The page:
Monument of the Month - September 2013
 
Cholmondeley Monument, St Peter ad Vincula,
Tower of London
 
The chapel of St Peter ad Vincula, the ‘Parish Church’ of the Tower of London is the resting place of numerous famous characters from British history. Due to the nature of their deaths, few have marked graves, with the majority of known graves belonging to former residents of the Tower. The chapel is thought to have been the site of Christian worship since the Anglo-Saxon period and would have originally stood outside the walls of the Tower, before being enclosed during the 12th Century. The current structure is at least the third on the site, having been rebuilt twice since the White Tower’s construction, firstly by Edward I in 1286 and again in 1519 under Henry VIII.
 


View looking east of the Chapel of St Peter ad Vincula. The Cholmondeley Monument is inside the railings in the left of the image.
 
 The oldest original tomb in the chapel is the monument to Sir Richard Cholmondeley, a former Lieutenant of the Tower of London, and his wife Elizabeth. The monument is constructed out of alabaster, with a limestone base and, based on the date of Sir Richard’s death is dated to 1521-1522. Due to the Tower being unaffected by the Great Fire of London, it is one of the few surviving pre-seventeenth century church monuments in the City of London.
 
The monument consists of effigies of Sir Richard and his wife Elizabeth, both lying-down and facing east with their hands clasped in prayer. Sir Richard is portrayed in full-plate armour with his feet resting on a lion and his head on a helm. Around his neck he wears a Lancastrian collar of Esses as a sign of his office and status. Elizabeth is supported on a cushion held by angels at each corner, with two small dogs at her feet. Sadly the monument has lost some of its original detail and has been damaged. Only small traces of the original polychromy can be seen under a microscope due to the monument being waxed by the Victorians, while Lady Cholmondeley’s nose was broken by a visitor in 1914.[1] The monument has also suffered due to being moved on at least three occasions since 1842, with the base especially affected due to being placed against a wall in the nineteenth century.
 


Close-up of the figures on the Cholmondeley Monument
 
Sir Richard is famous for two reasons. In his role of Lieutenant of the Tower he ordered that the Tower’s cannons be fired upon rioters in the City of London during the ‘Evil May Day’ of 1517. While in death he was immortalised as the Lieutenant of the Tower in Gilbert and Sullivan’s Savoy Opera, The Yeoman of the Guard. Amongst the current Yeomen of the Guard, Sir Richard’s major claim to fame appears to be that his tomb is now empty.  
 
 Details of his life are vague, indeed contemporary documents (including his will) refer to his surname as ‘Cholmeley’ suggesting that the plaque on his tomb may have been misspelled. He was born around 1460 and as a young man appears to have been a member of Henry VII’s Court. After receiving his knighthood in 1497 he gained several new appointments in the north of England. He relinquished most of these in 1503 and may well have moved south to a new appointment of the Lieutenant of the Tower in 1504. Although no official date of appointment can be established, Cholmondeley was certainly in position by Henry VIII’s coronation in 1509. In his role as Lieutenant of the Tower, Cholmondeley was responsible for organising the ordnance based in the Tower, helping to sending supplies and equipment to the English army in France as well as being personally responsible for any prisoners. His will, proved in March 1522, stated that he wished to be buried in the Chapel of our Blessed Lady of Barking beside the Tower of London (All Hallows) or if they would not allow it, then in the church of the Crutched Friars beside the Tower of London.[2] Recent work on burials at the Crutched Friars has shown that some monuments were relocated after the institution's dissolution in 1538.[3] It is likely that this is what happened to the Cholmondeley Tomb as an entry in the Chapel's burial register for “Sir Roger Cholmley's father” appears in the period 1554-1557.[4] Sir Roger Cholmley (c.1485-1565), judge and MP for Middlesex was the illegitimate son and sole heir of Sir Richard suggesting that he had used his influence to move his father's monument.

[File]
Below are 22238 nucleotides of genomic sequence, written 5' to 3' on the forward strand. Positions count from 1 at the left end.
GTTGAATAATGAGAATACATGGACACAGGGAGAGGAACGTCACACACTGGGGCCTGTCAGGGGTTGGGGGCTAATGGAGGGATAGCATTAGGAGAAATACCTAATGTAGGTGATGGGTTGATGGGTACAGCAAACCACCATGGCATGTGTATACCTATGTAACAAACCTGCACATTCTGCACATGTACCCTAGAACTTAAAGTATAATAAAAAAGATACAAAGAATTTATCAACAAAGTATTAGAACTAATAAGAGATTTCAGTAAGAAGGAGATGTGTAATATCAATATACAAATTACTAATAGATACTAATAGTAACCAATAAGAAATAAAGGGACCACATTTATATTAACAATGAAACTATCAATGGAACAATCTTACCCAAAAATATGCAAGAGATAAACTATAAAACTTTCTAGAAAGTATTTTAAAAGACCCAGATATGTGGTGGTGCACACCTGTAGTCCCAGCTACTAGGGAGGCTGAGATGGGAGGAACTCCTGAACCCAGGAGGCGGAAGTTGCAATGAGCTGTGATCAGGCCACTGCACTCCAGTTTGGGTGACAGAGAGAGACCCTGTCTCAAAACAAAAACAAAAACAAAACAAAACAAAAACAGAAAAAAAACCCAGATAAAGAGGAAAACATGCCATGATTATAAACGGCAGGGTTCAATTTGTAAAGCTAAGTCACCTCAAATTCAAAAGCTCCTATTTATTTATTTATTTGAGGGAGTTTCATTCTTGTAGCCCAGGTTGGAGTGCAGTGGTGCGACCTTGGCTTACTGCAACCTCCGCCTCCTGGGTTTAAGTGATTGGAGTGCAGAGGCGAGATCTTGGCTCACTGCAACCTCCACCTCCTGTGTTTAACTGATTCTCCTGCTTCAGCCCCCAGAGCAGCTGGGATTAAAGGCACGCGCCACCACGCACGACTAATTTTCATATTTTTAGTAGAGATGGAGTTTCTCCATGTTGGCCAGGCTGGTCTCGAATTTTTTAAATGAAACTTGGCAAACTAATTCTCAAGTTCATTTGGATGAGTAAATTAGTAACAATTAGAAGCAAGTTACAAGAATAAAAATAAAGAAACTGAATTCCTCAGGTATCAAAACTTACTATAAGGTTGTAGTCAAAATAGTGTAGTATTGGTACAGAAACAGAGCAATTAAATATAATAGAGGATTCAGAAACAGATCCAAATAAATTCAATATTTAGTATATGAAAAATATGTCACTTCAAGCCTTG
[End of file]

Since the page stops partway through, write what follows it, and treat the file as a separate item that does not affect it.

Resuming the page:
The monument gained its local fame, however, when it was moved during the renovations of 1876. When opened, the tomb was found to be empty, with the exception of the original Tudor font, which has now been re-instated to the chapel. The traditional (but un-sourced) story follows that a priest placed the font in the tomb for safe-keeping during the Commonwealth, before he was executed by Parliamentary troops,[5] ensuring it remained hidden for another 200 years. The font’s presence ensures the fates of their remains are unknown; were they inside the monument when it was relocated to the chapel, only to be replaced by a font during the 1640s and now in some unmarked grave? Or were they never there in the first place? A fact known to a desperate priest who hid a font in a monument he knew to be empty, never to return to reclaim it. 
 
[1] TNA Work 14/144 – Memoranda: Damage to Cholmondeley Monument in St Peter’s Chapel (10 May, 1914).
[2] TNA PROB 11/20/327 – Will of Sir Richard Cholmeley of Saint Mary Barking, City of London (24 March, 1522).
[3] Christian Steer, ' "better in remembrance": Medieval commemoration at the Crutched Friars London', Church Monuments, 25 (2011), pp.36-57.
[4] The Register of St Peter ad Vincula in the Tower of London (Marriages: 1586-1752; Baptisms: 1587-1821 and Burials: 1550-1821)
[5] Mervyn Blatch, A Guide to London’s Churches (London, 1978), 404-405.
 
 


The Sixteenth-Century font discovered inside the Cholmondeley Monument in 1876
 
 Dr George Roberts